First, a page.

Question Video: Solving Word Problems by Adding Quantities Represented as Vectors in Magnitude and Direction Form

A woman leaves home and walks 3 miles west and then 2 miles southwest. How far from home is she? In what direction must she walk to directly head home? Give the distance, in miles, correct to two decimal places and the direction, in degrees, to one decimal place.

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Video Transcript

A woman leaves home and walks three miles west and then two miles southwest. How far from home is she? In what direction must she walk to directly head home? Give the distance, in miles, correct to two decimal places and the direction, in degrees, to one decimal place.

In this question, we’re given some information about a woman walking from her home. First, we’re told that she walks three miles west, and then after that she walks two miles southwest. The first part of this question wants us to determine how far from her home is she after she walks in this manner. We need to give our answer to this part of the question in miles, and we need to give our answer correct to two decimal places. The second part of this question wants us to determine the direction she needs to walk to head directly home. We need to give the answer to this part of the question in degrees, and we need to give our answer correct to one decimal place.

We have several different methods of answering this question. The first thing we’re going to want to do is sketch a picture of her walk. To do this, we’re going to need to start by picking a direction to be north. We’ll choose up to be north, giving us the following compass directions. Let’s sketch her journey piece by piece. First, she starts at her home, and then we’re told she walks three miles to the west. After this, we’re told that she walks two miles southwest. We then need to use this information to determine how far she is from her home and what direction she needs to walk home. There’s a few different methods of doing this.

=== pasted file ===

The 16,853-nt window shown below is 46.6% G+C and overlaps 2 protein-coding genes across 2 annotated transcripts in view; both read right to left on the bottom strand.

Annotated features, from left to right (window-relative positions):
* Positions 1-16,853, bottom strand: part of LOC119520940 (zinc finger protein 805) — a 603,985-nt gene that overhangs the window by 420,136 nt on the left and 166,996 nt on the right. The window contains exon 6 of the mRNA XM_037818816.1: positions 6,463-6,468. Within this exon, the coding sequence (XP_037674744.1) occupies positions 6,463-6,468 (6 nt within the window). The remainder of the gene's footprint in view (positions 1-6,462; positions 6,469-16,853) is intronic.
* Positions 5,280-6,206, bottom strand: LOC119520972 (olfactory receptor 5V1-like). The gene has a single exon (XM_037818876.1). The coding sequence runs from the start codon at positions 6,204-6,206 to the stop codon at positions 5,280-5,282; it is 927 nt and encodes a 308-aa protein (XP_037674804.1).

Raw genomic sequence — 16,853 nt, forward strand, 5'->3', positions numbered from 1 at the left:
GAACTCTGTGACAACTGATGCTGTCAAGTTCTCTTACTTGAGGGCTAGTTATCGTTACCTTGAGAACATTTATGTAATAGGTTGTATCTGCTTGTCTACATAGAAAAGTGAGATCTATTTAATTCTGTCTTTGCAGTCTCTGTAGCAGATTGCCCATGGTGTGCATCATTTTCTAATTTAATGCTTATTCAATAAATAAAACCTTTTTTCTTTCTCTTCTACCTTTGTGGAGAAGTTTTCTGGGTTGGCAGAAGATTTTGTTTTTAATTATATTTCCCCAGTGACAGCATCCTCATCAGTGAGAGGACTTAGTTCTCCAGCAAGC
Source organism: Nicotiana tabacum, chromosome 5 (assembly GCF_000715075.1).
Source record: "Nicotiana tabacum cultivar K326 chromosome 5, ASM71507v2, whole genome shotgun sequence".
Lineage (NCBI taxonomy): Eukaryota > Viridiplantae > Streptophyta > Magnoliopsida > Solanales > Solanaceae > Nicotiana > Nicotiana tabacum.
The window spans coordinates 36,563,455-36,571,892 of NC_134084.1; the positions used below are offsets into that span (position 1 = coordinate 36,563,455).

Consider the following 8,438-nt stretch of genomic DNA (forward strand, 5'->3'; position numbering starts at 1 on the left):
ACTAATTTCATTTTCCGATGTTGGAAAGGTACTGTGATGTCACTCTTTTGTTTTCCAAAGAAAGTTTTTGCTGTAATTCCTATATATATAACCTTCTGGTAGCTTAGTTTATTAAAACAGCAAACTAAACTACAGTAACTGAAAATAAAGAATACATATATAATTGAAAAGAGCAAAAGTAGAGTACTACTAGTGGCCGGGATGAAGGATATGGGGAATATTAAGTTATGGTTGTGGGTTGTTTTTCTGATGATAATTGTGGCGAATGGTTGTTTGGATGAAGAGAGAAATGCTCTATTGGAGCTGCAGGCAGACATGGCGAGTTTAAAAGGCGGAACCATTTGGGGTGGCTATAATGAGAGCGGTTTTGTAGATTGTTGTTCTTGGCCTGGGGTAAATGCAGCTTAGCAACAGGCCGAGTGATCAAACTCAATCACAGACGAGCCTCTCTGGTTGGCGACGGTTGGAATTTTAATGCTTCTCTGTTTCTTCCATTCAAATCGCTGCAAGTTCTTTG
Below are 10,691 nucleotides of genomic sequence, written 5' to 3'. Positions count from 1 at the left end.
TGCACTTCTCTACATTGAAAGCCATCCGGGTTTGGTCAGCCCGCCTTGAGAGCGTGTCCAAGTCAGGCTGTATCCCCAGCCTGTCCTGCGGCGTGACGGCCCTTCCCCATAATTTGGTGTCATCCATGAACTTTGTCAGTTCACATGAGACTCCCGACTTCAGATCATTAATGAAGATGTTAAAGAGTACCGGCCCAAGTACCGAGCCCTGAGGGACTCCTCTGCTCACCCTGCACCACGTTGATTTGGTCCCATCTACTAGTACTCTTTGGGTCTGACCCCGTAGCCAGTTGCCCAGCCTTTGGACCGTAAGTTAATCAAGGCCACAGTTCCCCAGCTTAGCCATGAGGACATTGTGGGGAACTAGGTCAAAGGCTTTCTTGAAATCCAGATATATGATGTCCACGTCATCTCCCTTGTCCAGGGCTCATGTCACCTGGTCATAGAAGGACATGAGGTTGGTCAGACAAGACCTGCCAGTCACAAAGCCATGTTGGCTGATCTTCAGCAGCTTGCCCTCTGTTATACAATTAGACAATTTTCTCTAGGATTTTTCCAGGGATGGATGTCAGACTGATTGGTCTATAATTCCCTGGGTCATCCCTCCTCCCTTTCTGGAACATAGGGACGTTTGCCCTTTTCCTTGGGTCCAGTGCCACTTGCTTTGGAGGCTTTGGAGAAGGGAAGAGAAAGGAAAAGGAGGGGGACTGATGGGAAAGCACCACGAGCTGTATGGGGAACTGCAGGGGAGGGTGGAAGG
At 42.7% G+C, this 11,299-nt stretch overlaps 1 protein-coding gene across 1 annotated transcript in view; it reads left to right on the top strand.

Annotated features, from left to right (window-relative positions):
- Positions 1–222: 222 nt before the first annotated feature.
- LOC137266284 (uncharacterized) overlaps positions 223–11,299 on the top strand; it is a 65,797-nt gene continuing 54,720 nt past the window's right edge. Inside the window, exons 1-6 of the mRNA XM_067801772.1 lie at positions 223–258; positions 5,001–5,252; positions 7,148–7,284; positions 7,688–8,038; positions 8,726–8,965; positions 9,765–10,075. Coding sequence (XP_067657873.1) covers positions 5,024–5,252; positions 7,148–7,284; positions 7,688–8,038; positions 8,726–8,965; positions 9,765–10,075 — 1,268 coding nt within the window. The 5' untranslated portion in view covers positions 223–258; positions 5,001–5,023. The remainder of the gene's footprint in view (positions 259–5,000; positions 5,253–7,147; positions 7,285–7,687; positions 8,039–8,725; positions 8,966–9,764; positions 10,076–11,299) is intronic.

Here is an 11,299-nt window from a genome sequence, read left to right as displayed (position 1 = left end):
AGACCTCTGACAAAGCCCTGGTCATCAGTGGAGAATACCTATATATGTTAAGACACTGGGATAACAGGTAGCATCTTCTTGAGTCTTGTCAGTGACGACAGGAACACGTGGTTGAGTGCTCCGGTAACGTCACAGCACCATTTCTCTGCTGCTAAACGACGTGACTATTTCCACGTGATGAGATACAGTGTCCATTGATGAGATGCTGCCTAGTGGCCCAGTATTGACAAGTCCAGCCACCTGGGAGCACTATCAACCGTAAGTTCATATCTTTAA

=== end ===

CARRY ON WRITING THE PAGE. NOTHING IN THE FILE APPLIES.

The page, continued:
For example, from our sketch, we could do this by using trigonometry. The distance she is from home is the unknown side length in this triangle. We can find the opposite angle to this triangle by using what we know about compass directions. The angle between the eastern direction and the southwestern direction will be 135 degrees, because it’s 45 degrees plus 90 degrees. This is enough information to use the law of cosines to find the distance she needs to travel home. Remember, her current position is one of the vertices of our triangle. And the direction she needs to travel home can be represented as an angle above the eastern direction.